To maximize availability of the vaccines to larger numbers, Astra Zeneca shared their license to allow production across several sites, following landmark agreements with the Coalition for Epidemic Preparedness Innovations (CEPI), Gavi the Vaccine Alliance, and SII. The company stated that this was their commitment of broad and equitable global access of the AZD1222 vaccine[4]. Similarly, Moderna stated that it will not enforce Covid-related patents; however, this is of little or no value, because the company is not undertaking to share its know-how to allow others to produce the vaccine. It is this associated, allied information which is being sought for amplification of production.

So far, Russia is the only country which is willing to engage in technology transfer and extend financial support for capital expenditure to its Covid-19 vaccine technology to India and other countries. The TRIPS procedure is a long-drawn process which requires text-based negotiations involving negotiators exchanging texts with their preferred wording, and all the WTO members must agree on one draft, and any member can veto it.

While health experts, human rights groups and international medical charities have argued for a waiver on a moral and humanitarian basis, any substantial wastage of raw materials and finances should conversely be viewed as a violation of these ethical principles.

Building upon an assumption that the WTO waiver is authorized, the technological gaps in the supply and delivery chain of the developed and developing nations must be addressed on priority. Technology transfer in the supply and delivery chain are essential for vaccine storage and transportation, with FDA recommending that the Pfizer vaccine doses be shipped in temperature controlled thermal shippers with a very low average temperature. This holds true for the Moderna vaccine as well.

In view of such specialized storage obligations, it is imperative to align the technological requirements for the supply and delivery chain in the developing countries with the necessary modifications to cater to any type of mRNA vaccine and associated drugs, treatment. So, while the waiver might enable the units here to manufacture the vaccine doses, it is still important to ensure that the associated requirements are also scaled up. For instance, the cold chain which has been a hindrance in large scale import of the m-RNA vaccines, would continue to persist even when the vaccine doses are locally manufactured. The necessary advancements are essential towards correcting the vaccine wastage rates[5], particularly as wastage rates tend to increase with the size of multi-dose vials.

The request from the countries seeking such waiver is to ensure that there be temporary removal of the IP protection extended to vaccines, treatments, diagnostics and other vital medical tools needed to battle Covid-19.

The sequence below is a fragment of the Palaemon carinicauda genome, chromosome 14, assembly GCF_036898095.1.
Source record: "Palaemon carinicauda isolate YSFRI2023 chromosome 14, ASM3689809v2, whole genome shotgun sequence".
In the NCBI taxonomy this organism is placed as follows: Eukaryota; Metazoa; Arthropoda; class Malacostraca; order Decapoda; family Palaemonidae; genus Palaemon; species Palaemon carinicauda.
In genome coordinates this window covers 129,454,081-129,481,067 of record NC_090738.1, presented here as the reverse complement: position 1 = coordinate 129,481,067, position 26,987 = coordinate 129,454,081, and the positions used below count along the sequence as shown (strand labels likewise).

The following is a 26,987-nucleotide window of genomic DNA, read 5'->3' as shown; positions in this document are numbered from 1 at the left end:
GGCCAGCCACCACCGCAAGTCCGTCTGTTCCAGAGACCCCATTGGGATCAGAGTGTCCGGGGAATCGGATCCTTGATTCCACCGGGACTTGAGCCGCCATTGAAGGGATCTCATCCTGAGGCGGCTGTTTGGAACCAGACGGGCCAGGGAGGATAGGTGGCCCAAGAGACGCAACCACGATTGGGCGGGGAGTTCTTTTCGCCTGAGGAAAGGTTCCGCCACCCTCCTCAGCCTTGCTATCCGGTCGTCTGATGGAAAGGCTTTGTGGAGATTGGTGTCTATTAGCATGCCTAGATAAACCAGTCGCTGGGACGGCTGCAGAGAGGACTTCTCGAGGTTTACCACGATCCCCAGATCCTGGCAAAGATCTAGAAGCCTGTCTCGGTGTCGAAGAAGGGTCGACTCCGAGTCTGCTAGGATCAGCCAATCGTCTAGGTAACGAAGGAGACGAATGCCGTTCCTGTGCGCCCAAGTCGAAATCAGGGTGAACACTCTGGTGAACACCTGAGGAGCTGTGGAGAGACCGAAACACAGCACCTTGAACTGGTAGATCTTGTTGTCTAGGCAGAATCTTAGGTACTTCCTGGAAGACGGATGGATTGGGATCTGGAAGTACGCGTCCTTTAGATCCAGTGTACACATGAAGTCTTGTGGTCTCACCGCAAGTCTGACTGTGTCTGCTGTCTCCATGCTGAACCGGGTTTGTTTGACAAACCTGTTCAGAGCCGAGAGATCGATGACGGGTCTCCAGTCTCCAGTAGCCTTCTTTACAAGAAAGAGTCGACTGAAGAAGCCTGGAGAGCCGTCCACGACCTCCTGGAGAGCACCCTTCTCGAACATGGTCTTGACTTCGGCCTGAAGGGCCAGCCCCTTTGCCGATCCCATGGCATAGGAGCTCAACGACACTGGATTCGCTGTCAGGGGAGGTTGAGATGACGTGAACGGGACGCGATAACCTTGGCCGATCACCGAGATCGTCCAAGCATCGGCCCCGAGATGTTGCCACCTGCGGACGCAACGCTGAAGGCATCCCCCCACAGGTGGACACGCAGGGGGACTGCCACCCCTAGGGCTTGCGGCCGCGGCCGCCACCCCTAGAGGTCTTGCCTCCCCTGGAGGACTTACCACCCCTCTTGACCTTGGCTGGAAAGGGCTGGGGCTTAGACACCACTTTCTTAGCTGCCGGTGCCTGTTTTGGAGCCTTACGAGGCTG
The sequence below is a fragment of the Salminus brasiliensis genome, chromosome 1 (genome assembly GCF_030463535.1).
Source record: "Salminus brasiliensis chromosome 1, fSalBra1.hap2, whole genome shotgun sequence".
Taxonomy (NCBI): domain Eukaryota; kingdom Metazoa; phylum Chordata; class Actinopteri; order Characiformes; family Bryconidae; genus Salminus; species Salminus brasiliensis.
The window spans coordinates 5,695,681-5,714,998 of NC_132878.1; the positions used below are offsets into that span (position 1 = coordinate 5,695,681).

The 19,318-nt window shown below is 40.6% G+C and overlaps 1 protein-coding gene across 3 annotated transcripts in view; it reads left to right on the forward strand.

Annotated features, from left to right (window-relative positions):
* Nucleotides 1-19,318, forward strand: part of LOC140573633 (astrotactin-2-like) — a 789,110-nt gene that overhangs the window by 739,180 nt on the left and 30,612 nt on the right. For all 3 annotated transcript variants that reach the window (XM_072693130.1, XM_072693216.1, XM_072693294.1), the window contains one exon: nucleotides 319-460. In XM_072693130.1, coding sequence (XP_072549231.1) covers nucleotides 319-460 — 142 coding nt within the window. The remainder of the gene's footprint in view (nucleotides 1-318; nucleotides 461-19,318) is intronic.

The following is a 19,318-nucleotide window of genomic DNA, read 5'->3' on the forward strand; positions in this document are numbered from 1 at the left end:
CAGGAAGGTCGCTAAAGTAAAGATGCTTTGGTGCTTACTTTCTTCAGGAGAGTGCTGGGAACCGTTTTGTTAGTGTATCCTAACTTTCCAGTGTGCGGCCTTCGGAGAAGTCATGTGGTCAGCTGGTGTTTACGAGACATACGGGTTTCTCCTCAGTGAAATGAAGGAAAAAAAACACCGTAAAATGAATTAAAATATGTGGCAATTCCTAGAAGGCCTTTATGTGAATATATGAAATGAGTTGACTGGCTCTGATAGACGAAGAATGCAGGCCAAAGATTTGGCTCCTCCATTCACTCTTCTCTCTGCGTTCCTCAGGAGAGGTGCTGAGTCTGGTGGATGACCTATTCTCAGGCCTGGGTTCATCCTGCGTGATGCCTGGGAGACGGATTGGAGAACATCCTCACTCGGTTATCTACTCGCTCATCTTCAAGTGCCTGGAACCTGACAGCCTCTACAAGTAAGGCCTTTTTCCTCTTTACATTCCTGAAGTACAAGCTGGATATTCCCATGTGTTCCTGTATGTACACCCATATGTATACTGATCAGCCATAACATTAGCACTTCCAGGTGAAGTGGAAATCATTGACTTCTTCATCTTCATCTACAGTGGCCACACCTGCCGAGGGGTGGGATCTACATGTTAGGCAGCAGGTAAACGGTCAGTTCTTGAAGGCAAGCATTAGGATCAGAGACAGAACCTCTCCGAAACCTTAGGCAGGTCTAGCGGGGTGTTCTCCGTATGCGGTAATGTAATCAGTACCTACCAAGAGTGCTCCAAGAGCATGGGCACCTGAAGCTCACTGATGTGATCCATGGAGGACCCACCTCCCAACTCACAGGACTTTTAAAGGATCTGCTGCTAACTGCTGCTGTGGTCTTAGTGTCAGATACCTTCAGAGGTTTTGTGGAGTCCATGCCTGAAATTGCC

The TRIPS Agreement and WTO have been effectively armed to deal with the unequal distribution of vaccine technology and production, with Articles 31 and 31bis enabling compulsory licensing for domestic use and export operations respectively. However, the methodologies and economics of vaccine production in the pharmaceutical industry have potential for reform, with utilization of public funds for research and market forces at the production end, throttling delivery and production for the end consumers and parallel production laboratories.

It is paramount that the legislative bodies across jurisdictions scale up production in raw materials and subsequent components and engage in international diplomacy and move away from their policy of the nationalization of resources and production lines.

The Preamble of the TRIPS Agreement states that it is the desire of the Member nations “to reduce distortions and impediments to international trade, and taking into account the need to promote effective and adequate protection of intellectual property rights, and to ensure that measures and procedures to enforce intellectual property rights do not themselves become barriers to legitimate trade.”[6]

While this one-size fits all nature of the TRIPS Agreement has been subject to its fair share of critics, the Agreement includes several flexibilities to facilitate development and protect public interest, in the event the same is endangered by private IP rights enforcement. It is important to re-think the protocols which allow for waivers, and also imperative for the countries to come together, and negotiate the scope and extent of the waiver, to make the entire exercise worthwhile. For now, if the implementation fails, or scope is limited, it will not yield in favorable outcomes for anyone. The protection of IP rights s is not an end in itself, but rather the means to an end.

Ms. Bagmisikha Puhan, Associate Partner, TMT Law Practice

Bagmisikha is an Associate Partner at the Firm. She graduated in 2014, and specializes in Technology Law, advising clients in the ITeS, media, healthcare and pharmaceuticals, space sectors on regulatory, policy, compliance, and transactions. A member of the Telemedicine Society of India, Bagmisikha also conducts capacity-building and training programmes. Bagmisikha has worked in-house as part of the Global Data Privacy Team of an Indian MNC and worked extensively in matters pertaining to the data privacy and data protection laws of several jurisdictions.

Pro bono advisory also forms a significant portion of Bagmisikha’ work. A member of the Right to Free Education movement in Odisha, she provides free legal services to the students and their families.

Mr. Siddhant Gupta, Associate

Siddhant Gupta is an Associate with TMT Law Practice. He is a graduate of the 2015-2020 batch from Symbiosis Law School, Pune and his core areas of interest lies in the areas of Intellectual Property Laws, Media and Entertainment Laws. Siddhant has previous internship experience in intellectual property and litigation fields and interned with TMT Law Practice in 2020. During his time with TMT Law Practice, Siddhant gained valuable experience in the sectors of Telemedicine, Data Privacy, Gaming Laws and Corporate Laws.

Siddhant has obtained an online certification from the Duke University on ‘Copyright for Multimedia’. He’s also co-authored an article for Lexology titled ‘Project Red Card and Privacy Concerns’.

Outside of law, Siddhant is an avid fan of sports having represented his college’s football team in outstation fests.